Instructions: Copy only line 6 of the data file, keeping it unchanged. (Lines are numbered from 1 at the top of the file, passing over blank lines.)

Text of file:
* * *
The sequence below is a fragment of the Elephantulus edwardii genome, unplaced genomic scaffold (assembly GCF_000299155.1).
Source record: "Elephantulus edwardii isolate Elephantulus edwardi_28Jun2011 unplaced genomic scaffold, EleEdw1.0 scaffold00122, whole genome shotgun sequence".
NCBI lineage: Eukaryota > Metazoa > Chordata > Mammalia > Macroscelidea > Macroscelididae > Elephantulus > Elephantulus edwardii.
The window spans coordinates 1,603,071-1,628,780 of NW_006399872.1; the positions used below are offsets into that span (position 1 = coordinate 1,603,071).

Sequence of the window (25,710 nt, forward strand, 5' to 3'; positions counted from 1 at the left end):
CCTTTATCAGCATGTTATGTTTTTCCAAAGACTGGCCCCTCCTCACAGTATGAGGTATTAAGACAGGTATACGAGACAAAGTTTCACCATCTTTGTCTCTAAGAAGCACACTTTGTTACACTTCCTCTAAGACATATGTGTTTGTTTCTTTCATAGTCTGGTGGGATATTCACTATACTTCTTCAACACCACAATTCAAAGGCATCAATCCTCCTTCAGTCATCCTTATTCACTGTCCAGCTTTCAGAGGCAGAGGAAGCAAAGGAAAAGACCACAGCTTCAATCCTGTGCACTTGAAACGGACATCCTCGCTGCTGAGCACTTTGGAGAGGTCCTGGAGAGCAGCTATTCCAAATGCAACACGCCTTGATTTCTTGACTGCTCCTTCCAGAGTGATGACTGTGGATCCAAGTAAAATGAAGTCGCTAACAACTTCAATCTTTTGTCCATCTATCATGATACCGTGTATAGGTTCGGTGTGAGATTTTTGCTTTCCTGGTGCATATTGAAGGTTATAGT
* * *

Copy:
CCTTTATCAGCATGTTATGTTTTTCCAAAGACTGGCCCCTCCTCACAGTATGAGGTATTAAGACAGGTATACGAGACAAAGTTTCACCATCTTTGTCTCTAAGAAGCACACTTTGTTACACTTCCTCTAAGACATATGTGTTTGTTTCTTTCATAGTCTGGTGGGATATTCACTATACTTCTTCAACACCACAATTCAAAGGCATCAATCCTCCTTCAGTCATCCTTATTCACTGTCCAGCTTTCAGAGGCAGAGGAAGCAAAGGAAAAGACCACAGCTTCAATCCTGTGCACTTGAAACGGACATCCTCGCTGCTGAGCACTTTGGAGAGGTCCTGGAGAGCAGCTATTCCAAATGCAACACGCCTTGATTTCTTGACTGCTCCTTCCAGAGTGATGACTGTGGATCCAAGTAAAATGAAGTCGCTAACAACTTCAATCTTTTGTCCATCTATCATGATACCGTGTATAGGTTCGGTGTGAGATTTTTGCTTTCCTGGTGCATATTGAAGGTTATAGT